Toronto Raptors 101, Phoenix Suns 97 -- Getting back in the fight

Amir Johnson helped lead the Toronto Raptors to a hard-fought 101-97 win over the Phoenix Suns. (AP Photo/The Canadian Press, Chris Young)

Amir Johnson helped lead the Toronto Raptors to a hard-fought 101-97 win over the Phoenix Suns. (AP Photo/The Canadian Press, Chris Young)

After an abysmal loss to the Pistons Wednesday night that left everyone wondering how the team would respond, the Phoenix Suns fought to the bitter end tonight in Toronto. Though they fell 101-97 to the Raptors, Suns fans can breathe a sigh of relief that the 40-point shellacking Phoenix received earlier this week seems to have left the squad no worse for the wear mentally. The Suns worked incredibly hard throughout and played much better basketball from start to finish.

I don’t want to gloss over the fact that Phoenix lost to an Eastern Conference team that had only three wins coming into tonight’s game. The Raptors are a very young team with a great deal of potential, but they are definitely a team the Suns can and should beat. The truth behind the loss is that it’s never easy to win on the road in the NBA, and the Suns are weary after their fourth road game in six days.

The story from this game is not the loss. It is the change in character for the Suns, who looked like two completely different teams against Detroit and Toronto. The team played with no heart and no effort two nights ago. Tonight they had both in spades.

Phoenix was much improved offensively. Marcin Gortat actively looked for his shot and was efficient from the field. Against physical front lines like those from Utah and Detroit, Gortat has been out-worked, out-muscled, and completely lost. But against the Great White North — Andrea Bargnani, Linas Kleiza, and Jonas Valanciunas — Gortat held his own. His biggest improvement was his face-up after the catch. Gortat is not a great back-to-the-basket scorer. He’s most potent when facing the basket. That position allows him to use his agility to get other seven-footers with one dribble or shoot over the top of smaller defenders. His jumper looked solid tonight, and he got some easy baskets underneath. Though he’s still not back to his early season double-double form, Marcin can build on performances like tonight’s.

Joining Gortat on the righted ship was Michael Beasley. Beasley made more shots than he missed (4-of-7) and dished out six assists on the night. The biggest difference in his performance was where he caught the ball. When he catches out beyond the arc, Beasley is not an effective scorer. But tonight, he continually received the ball inside of 20 feet and was quite productive. He penetrated, finished around the basket, and found teammates left open by rotating defenders. The more the Suns can get Michael the ball inside the arc, the more successful both he and the team will be.

The last of the big improvements was Jared Dudley, who looked much sharper shooting the ball in this game (14 pts, 5-6 FG, 2-3 3-pt.) He’s still not playing with the confidence he had last year, but if his shots keep falling, he could regain his form in the near future. For now, he has to continue to adjust to the playing style of this year’s roster.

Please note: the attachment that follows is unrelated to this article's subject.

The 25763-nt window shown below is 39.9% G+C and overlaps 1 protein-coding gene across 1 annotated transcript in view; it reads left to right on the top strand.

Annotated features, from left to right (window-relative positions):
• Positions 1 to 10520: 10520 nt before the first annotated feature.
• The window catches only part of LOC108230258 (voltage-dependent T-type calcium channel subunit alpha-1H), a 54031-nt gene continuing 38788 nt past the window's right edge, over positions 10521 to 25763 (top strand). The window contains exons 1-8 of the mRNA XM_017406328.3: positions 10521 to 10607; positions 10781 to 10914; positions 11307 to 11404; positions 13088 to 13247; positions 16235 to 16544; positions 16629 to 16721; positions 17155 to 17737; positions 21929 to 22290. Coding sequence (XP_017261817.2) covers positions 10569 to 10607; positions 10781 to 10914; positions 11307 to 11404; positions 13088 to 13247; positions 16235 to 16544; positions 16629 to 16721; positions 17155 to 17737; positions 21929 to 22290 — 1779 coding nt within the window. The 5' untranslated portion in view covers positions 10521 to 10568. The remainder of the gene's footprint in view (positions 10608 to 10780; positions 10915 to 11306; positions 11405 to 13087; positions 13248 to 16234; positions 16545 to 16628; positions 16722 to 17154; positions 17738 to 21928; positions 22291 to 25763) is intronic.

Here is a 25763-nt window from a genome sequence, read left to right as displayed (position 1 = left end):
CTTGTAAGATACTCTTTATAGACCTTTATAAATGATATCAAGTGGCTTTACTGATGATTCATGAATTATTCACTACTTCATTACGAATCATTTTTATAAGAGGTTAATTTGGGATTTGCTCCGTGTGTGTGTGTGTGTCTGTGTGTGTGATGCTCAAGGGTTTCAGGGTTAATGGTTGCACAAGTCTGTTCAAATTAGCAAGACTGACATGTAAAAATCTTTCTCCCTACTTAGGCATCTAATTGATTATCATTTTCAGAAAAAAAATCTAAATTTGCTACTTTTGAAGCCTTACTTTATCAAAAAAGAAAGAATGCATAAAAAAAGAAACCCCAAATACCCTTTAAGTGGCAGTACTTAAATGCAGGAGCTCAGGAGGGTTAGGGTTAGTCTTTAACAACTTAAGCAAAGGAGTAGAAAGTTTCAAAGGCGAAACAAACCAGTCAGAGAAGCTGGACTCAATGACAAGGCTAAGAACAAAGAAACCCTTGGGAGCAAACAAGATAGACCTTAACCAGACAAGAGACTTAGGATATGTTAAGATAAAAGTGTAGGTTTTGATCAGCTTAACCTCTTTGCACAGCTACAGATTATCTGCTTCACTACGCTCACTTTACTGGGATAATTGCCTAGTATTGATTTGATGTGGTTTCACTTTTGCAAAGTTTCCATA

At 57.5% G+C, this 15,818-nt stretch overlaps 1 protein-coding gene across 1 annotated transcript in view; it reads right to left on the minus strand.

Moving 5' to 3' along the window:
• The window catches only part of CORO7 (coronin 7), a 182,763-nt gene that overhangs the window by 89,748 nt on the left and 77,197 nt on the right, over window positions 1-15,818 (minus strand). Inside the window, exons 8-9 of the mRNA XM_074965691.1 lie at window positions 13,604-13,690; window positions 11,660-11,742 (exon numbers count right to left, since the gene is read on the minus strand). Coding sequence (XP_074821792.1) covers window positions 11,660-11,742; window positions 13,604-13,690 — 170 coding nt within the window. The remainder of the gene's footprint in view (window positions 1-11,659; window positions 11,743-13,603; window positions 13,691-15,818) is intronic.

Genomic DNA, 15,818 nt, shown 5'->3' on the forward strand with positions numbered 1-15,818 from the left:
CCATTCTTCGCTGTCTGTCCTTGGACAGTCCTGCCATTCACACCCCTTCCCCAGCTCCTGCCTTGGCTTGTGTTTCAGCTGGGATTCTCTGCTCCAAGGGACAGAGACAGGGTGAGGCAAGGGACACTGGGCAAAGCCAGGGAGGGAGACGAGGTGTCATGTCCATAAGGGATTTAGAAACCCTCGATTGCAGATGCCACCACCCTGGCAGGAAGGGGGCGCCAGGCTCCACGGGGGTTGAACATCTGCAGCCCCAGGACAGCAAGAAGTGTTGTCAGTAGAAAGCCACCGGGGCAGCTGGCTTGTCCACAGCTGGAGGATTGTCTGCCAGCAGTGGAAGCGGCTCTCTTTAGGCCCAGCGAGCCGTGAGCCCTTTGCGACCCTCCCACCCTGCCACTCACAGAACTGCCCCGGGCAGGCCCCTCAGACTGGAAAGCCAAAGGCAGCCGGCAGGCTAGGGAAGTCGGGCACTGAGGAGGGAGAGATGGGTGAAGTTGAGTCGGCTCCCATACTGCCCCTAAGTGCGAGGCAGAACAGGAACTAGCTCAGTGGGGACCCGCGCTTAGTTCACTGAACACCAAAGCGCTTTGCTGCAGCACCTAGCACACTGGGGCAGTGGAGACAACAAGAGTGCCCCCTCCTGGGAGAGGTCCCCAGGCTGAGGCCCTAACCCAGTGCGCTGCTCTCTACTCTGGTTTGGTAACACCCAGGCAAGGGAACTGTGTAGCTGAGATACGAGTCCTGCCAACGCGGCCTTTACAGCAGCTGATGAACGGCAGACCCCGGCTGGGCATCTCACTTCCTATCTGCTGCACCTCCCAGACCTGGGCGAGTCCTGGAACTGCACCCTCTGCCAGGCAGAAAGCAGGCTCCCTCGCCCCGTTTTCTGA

Though the Raptors aren’t much better defensively than the Suns, Phoenix should still be proud of its efficiency and assist rate. The Suns shot 48.1 percent from the field and 17-of-19 from the charity stripe. They also recorded 28 assists on 37 made baskets, one of the highest rates by any team this season. Their ball movement and cutting were light years better in this game. Dragic kept the ball in his hands and initiated the offense from the top of the key instead of passing to the wing and cutting away. This approach encouraged quick passing instead of isolation and led to open shots and easy buckets. It also kept the Suns from falling behind by double digits like they have done so frequently this year.

Defensively the Suns looked better in this game (though still not great). Andrea Bargnani, the Raptors’ second-leading scorer, was held to just four points on four shots. It was clear the Suns were keying on the big man, trying to make life difficult for him every time he touched the ball. Unfortunately for them, the Suns’ lack of athleticism was their undoing once again.

DeMar DeRozan and Amir Johnson combined for 39 points and were a step faster than every defender the Suns put on them. Late in the game, Phoenix started overloading defensively by bringing multiple help defenders to the ball side of the court. This helped slow the turnstile in the paint, but it left the Suns vulnerable to kick outs. The Raptors made five long jumpers in the final 17 minutes, including three from beyond the arc. Those shots helped Toronto keep pace in this back-and-forth game. The Suns are worst in the NBA in 3-point percentage allowed, a stat that won’t change any time soon unless Phoenix undergoes a major overhaul in defensive scheme.

This game was incredibly close throughout and came down to plays at the end of quarters. The Raptors got three points as the buzzer sounded to end the second (a Kyle Lowry 3-pointer) and third (a ridiculous And-1 continuation by DeRozan). If this game were a boxing match, those plays were the Raptors stealing a round the Suns had dominated. In the final moments, the Suns couldn’t do the same, missing shots on their final two possession which could have tied the game or given Phoenix the lead.

Both sides fought valiantly. Toronto just landed a few more punches. The NBA season is an 82-round bout. The Suns came out swinging in this matchup, but lost on points. If they continue to fight this hard, however, the W’s will come.

Tags: Phoenix Suns Phoenix Suns Recap Toronto Raptors

comments powered by Disqus